“This is our time, we need to move forward, we need to get this job accomplished this year and get the bill to the president,” said House Energy and Commerce Committee Chairman Henry A. Waxman at a conference sponsored by Families USA…

“The economic times which are so difficult is another reason why we need to do it right away,” he told reporters after his speech. “The health of our economy depends on a great extent on our dealing with the health of our health care system.”

But Mr. Waxman said private insurers would play a significant role in the implementation of universal health coverage, adding that relying solely on a Canadian or European-style single-payer system is unrealistic in the United States.


Don McCanne, MD -- providing the comment for PNHP -- writes in his comment following the post:

If a U.S. model based on private plans were as effective as the Swiss and Dutch systems, it would still leave about 7,600,000 individuals without insurance, which certainly tests the definition of universal. With much higher health care spending in the United States, the premiums for private plans, even with generous subsidies, certainly would test the definition of affordability. U.S.-style private plans, designed to enhance business success by creating patient barriers to care and payment for care, certainly tests the definition of social insurance.

Maybe James Clyburn did let slip the dark secret of the Washington reformers. If we were to continue with only incremental reforms, we would end up with a system that will leave many without insurance, that will leave health care unaffordable for many more, and that will leave in place an industry that takes away health care access and choice to further its own financial interests. Hmmm… Looks like another con job. Go the incremental route, but call it universal.


It just depresses me.

People I respect beg me not to be the fool of those who back a bad bill -- H.R. 676 -- that is destined to lose, even as they join their support for single-payer to mine, and without Waxman on board, they caution, nothing is going to happen. He's the man you have to convince. Conyers carries no weight for health care reform; he does not sit on the committee with jurisdiction.

Don't, they implore, undermine the the support we need to give President Obama, who has just made the Elena Kagan appointment to Solicitor General at the DOJ, (selects cases for advocacy in the Supreme Court and advises other federal agencies on selecting cases for other courts) and Neal Katyal to Principal Deputy Solicitor General (recommends cases and actually argues them in the Supreme Court), adding:
in all of American history, Neal Katyal ranks among the most important people ever, on the scale of preserving the Constitution and Rule of Law. He's the fellow who single-handedly took down the entire Bush Administration about Guantanamo. He sued and on behalf of a prisoner, Salim Ahmed Hamdan, arguing that the entire war powers views of Bush and Rummy re imprisonment and trial were unconstitutional. He personally argued the case before the Supreme Court, in Hamdan v. Rumsfeld.

He won, and the Bush Administration's neo-fascist views were dead that day.

I broke into tears when I learned of his appointment last week.

And I wasn't even paying attention.

I will continue to back single-payer. I will continue to read and to educate myself, and I will continue to share what I learn, as well as my private embarrassments, suffered at the hands of those who do know more than I do, and do have more experience.

To Q, and you know who you are (if you read this), I say, go ahead, disparage, challenge, deflate my spirits if it is truth that you are speaking because we'll get nowhere otherwise. Who recently said -- ah, it was Harvard University -- that the point of a liberal education is to make young people uncomfortable, to take their world view apart, shake up everything they think they know so that they will have to reorder it all for themselves. Pain is growth, or growth is pain. I want nothing more than to shy away, take refuge in my corner of the countryside, a book in hand, but then I feel only... depressed. I have to return to turn on my computer and see what you have said and give it consideration.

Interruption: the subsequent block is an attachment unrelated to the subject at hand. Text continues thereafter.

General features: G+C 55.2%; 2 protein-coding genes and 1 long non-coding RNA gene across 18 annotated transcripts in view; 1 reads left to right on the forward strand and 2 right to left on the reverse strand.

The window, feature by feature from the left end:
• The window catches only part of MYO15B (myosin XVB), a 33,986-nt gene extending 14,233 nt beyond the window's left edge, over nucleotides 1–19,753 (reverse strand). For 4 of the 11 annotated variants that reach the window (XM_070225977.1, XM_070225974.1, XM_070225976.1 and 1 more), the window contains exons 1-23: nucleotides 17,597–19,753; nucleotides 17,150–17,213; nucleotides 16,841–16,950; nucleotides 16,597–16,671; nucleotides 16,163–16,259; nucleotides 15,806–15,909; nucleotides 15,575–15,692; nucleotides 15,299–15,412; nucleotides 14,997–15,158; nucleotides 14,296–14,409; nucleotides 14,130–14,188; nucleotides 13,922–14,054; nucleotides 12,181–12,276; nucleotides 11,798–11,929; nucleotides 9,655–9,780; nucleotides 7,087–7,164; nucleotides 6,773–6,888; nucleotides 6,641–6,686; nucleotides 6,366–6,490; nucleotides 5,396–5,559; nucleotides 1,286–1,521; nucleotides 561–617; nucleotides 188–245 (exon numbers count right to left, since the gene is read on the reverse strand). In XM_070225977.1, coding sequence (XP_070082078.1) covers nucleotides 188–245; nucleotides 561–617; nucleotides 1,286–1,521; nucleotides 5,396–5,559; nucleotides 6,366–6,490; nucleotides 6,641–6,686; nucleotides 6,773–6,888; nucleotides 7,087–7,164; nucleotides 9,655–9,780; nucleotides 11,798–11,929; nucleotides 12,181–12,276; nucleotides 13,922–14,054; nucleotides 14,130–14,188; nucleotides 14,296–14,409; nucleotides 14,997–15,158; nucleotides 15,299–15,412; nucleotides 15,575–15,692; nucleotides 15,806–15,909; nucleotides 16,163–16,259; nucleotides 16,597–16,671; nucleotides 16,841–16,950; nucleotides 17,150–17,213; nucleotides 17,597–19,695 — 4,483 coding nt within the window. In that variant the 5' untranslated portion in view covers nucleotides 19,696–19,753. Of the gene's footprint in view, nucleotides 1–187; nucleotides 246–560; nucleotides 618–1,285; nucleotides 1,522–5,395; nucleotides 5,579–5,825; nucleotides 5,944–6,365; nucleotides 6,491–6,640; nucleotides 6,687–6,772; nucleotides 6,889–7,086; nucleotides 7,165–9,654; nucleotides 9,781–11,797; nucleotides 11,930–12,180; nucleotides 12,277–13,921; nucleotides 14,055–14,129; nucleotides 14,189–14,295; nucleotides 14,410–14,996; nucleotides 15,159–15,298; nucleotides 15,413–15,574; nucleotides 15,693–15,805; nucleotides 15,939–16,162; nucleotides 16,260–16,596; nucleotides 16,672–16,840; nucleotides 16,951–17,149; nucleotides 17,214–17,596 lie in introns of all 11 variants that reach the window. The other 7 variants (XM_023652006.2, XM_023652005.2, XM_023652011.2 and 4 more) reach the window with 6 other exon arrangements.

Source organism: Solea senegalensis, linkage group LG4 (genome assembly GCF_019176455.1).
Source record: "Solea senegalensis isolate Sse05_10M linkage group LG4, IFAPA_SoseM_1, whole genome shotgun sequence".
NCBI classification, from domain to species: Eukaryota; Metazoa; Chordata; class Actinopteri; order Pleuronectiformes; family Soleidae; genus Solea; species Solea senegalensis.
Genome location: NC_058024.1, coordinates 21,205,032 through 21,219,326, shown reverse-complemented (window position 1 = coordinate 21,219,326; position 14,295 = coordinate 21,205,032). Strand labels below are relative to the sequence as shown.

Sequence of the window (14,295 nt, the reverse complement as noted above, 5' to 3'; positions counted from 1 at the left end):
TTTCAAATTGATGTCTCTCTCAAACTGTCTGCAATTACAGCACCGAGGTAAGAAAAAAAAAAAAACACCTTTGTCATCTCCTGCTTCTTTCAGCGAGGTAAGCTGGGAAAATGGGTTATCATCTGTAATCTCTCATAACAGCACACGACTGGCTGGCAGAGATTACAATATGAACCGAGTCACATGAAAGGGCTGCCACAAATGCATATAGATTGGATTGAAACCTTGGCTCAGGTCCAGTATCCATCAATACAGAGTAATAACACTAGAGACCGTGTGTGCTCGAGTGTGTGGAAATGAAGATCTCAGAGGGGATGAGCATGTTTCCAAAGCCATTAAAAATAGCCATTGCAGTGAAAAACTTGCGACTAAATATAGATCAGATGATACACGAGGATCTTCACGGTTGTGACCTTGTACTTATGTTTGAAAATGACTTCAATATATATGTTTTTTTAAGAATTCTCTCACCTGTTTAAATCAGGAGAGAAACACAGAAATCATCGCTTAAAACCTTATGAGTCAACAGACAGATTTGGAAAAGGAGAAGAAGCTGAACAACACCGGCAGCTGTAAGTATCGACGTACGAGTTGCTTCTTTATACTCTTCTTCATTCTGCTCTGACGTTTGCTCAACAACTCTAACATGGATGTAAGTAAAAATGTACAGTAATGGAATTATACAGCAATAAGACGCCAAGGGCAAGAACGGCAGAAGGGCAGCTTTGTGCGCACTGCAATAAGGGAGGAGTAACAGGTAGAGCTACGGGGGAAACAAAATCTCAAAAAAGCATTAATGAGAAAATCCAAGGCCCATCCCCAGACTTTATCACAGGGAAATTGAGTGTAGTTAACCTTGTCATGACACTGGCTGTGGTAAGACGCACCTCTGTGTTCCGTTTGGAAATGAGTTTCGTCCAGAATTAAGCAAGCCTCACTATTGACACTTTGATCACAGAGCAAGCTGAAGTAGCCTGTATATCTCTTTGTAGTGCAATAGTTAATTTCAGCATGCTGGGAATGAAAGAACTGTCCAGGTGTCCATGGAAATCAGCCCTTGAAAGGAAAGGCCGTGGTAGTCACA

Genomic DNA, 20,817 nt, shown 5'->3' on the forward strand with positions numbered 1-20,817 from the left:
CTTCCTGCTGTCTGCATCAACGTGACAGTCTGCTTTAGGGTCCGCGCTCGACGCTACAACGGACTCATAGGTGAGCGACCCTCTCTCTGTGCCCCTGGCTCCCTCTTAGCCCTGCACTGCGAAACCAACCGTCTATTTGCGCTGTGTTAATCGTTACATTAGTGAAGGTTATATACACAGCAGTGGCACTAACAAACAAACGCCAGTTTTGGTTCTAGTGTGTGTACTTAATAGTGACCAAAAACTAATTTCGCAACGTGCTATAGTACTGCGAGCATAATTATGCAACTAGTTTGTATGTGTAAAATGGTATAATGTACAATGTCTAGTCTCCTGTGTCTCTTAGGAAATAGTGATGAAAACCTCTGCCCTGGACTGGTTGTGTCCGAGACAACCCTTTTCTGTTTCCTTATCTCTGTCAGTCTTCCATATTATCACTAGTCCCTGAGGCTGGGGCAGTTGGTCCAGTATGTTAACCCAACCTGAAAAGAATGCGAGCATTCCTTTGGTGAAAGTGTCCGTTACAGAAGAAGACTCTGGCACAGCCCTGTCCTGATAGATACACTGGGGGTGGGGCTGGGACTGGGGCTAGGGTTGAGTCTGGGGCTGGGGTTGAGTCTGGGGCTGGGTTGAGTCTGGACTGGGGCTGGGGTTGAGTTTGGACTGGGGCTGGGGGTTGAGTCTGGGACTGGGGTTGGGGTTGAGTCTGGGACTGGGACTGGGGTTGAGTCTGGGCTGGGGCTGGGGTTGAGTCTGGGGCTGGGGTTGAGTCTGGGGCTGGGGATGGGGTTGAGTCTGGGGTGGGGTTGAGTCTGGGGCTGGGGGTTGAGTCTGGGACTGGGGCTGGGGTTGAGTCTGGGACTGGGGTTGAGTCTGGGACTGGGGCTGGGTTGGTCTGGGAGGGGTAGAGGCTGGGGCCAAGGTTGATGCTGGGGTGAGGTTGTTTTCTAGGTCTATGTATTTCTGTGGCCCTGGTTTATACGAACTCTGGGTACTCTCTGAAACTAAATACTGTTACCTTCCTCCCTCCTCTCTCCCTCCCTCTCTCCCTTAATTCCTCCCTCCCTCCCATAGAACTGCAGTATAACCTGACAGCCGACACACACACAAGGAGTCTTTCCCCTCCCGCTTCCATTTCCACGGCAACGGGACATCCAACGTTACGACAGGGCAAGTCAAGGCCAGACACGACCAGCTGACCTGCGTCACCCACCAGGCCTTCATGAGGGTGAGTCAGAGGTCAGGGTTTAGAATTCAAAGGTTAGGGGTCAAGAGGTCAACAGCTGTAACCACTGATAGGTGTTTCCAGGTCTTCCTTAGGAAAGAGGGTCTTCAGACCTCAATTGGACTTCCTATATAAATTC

Ah, but cheer up... there's still Colbert!


The Audacity of Nope
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Cars and trucks have traveled the street along the house this morning, but none stop here, discharging the balcony.

It's precipitating mixed snow and freezing rain.

Another wasted day.
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Update: February 2, 2009 New York Times Editorial, updated February 3,

The Travails of Tom Daschle

Mr. Daschle is another in a long line of politicians who move cozily between government and industry. We don’t know that his industry ties would influence his judgments on health issues, but they could potentially throw a cloud over health care reform. Mr. Daschle could clear the atmosphere by withdrawing his name.
I agreed, and I am heartened, like the NYT editorial board, that Mr. Daschle has withdrawn his candidature, as well as resigned from the position of health care reform czar. We didn't need to start reforming health care under a cloud of doubt, even if a brother in political arms wrote -- and I am sympathetic to this viewpoint -- "I'm so bummed out about the Daschle thing, I actually sent off the following story idea to The Onion:

Jesus Christ Returns!
Pays Back Taxes, Resigns From Deity
Ghandi Rumored Ineligible Because He Shuns Limos

"Now the "honeymoon" for Obama ends abruptly;" he continued, "we'll see how well he recovers. Healthcare, already down for 8 counts, takes yet another hit. It's time for Obama to address the nation on values, just as he did on race during the campaign."

I know that we aren't any of us working in a perfect system, unsullied by the reality of the workplace and the legislative place, where power, money and law meet.

We can't change it over night, or see the white knights sweep in from the Great Forest astride their mighty steeds, radiant perfection in human form.

I wish. That would be like Aragorn come to life with Gandalf and Frodo at his side, smiling proudly and benevolently at me, and I'd be 13 again, walking in the snow to school, imagining that I, too, walked silently and carried the ring.

But, we can do our human best to uphold the standards we say we will employ.